One of my first grade students at recess sheepishly tugged at me and led me to the front door wall where someone scribbled our title with a marker. I almost burst out laughing but I kept a straight face and looked straight at the girl who looked like she wore a halo over her head on good behavior.
“Someone wrote a bad word,” she said. I had just taken over that week the sub-teaching of the class; the first teacher who had her heart on the group and the task had to leave to follow her husband. The new graduate young replacement decided that she signed up for the wrong profession. She lasted two weeks. So 23 kids were dispersed to the four other classes until I came along.
“Someone is f—–g messed up,” I began on my assault on cussing in class, all to the chagrin if not feigned horror of those who heard a teacher pronounce the f-word”. “S/he can’t spell, either,” I added. Some members of the class are “hypocrites,” for I heard the f-word and the s-word used not infrequently in the yard when the children played. I told them that I lived in Obama’s Chicago for a decade—the West, South, and North sides, and there were folks out there who could not utter a sentence without using both f-and-s-words every other phrase.
Over the local radio that morning on the drive over to school, a rapper used the word several times in his song. So what was the big deal other than someone gaining points with a teacher for tattle telling on another?
I pointed them back to the first day when we affirmed how everyone was conceived “winners” and “free”, the import leaves everything else a footnote. I’ve written enough about these two biological realities that it really would be redundant to tell it again, but not everyone follow our musing, so here goes one more time.
When Mama and Papa in their private bedroom share affectionate embraces at certain times of the month, Papa gifts Mama a minimum of 200 million sperms that swarm to Mama’s ripen egg. The first sperm arrival do not automatically penetrate the shell; the egg chooses who comes through its thick protective wall and when she does, in the union of a sperm and an egg cell marks the beginning of everyone’s journey into life. At conception, one is thereby a winner and free!
So far so good until one knowledgeable one said, “He is talking of sex.” The three-letter word was all it took to trigger everyone’s images of e-e-e-k displeasure. The giggles ensued, and the moralistic “ooohs” and “aaahs” took over.
When decorum was established, the class quieted down, and without distinguishing the literal meaning and the emotive intent of the utterances, I told the class that the teacher would warn the class if Mr. V were ready to use the f-word. He would be angry, for the class would have crossed the limit of acceptable behavior.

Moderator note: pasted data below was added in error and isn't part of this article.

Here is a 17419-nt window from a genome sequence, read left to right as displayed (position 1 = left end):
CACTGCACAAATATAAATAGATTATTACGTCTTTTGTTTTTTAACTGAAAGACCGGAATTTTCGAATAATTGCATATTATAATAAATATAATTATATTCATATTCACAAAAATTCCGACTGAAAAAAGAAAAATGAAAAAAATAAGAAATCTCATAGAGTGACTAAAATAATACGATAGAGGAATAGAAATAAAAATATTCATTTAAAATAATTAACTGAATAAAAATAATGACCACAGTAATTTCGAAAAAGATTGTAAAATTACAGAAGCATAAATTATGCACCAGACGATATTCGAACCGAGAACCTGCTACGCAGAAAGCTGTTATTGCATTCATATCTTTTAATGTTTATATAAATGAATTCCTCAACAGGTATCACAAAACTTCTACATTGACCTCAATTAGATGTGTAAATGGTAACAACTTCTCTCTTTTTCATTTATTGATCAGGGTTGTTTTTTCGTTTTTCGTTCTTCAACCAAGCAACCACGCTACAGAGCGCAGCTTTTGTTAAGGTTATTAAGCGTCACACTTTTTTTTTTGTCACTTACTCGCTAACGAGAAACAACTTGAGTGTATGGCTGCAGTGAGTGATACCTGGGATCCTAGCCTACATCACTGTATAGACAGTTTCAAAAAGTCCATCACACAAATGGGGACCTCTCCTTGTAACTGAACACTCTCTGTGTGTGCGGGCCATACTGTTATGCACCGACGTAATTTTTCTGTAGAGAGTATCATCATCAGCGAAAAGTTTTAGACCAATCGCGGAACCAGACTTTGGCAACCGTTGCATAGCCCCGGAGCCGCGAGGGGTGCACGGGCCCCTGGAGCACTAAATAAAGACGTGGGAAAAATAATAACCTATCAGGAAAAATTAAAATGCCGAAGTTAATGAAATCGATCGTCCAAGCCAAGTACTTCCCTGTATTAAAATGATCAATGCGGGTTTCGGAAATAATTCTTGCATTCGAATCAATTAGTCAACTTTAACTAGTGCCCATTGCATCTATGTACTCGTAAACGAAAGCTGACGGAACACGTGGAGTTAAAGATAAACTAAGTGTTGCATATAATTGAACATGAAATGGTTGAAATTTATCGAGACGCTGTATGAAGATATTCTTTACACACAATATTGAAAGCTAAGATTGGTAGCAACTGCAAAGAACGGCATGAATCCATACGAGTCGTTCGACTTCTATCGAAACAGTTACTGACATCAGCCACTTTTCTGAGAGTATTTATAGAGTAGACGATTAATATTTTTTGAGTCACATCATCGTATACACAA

One of the students is a child of a teacher’s aide so I wondered how my “indiscretion” would be reported. It did not go well, not so much that the teacher was a muddy feet ogre as that the children took the occasion as permission-giving for them to be liberal with their use of cuss words. They already took to the use of the middle finger after we named the parts of the hand in our exercise of the parts of our bodies.
An additional context was that Mr. V designed the curriculum so that the Standard Core components were addressed but the manner of teaching was dissimilar from their previous teachers. So it did not take long for my supervisor to ask if I was teaching the prescribed PSS curriculum. (That subject and conversation is for another telling.)
Our concern was the utterance of the f-word and in my assessment meeting with the supervisors, I was informed that my use of the f-word, reported to be frequent, had to stop. I had no defense; I was guilty as charged. (Well, not exactly, but that’s a separate telling.)
Seriously, the f-word is so universally used, even by first graders that daily, someone comes over to report that so-and-so called her so-and-so. My favorite is a young girl called by a male classmate that she was a b-i-t-c-h. So I explained to her about the female dog in heat, and told her that the next time someone calls her that word, just say, “No, thank you, but you are not my type!” Defang and demystify the word so it loses its traditional deprecatory meaning.
The use of the f-word et al, is actually more of an exercise at rebellion rather than the actual derogatory intent of the words when used by adults. The young wags just let loose words that signify displeasure without understanding their literal meanings.
Some of those of Philippine descent, for instance, use Pinoy cuss words, the most famous being that of the “mother as a prostitute”, which the children do not associate with the ladies of the night roaming Plaza de Marianas in the shadows. But they use the phrase as a “putdown” on someone who has gained one’s disapproval.
All these reflection just because of a popularly uttered word misspelled on the wall!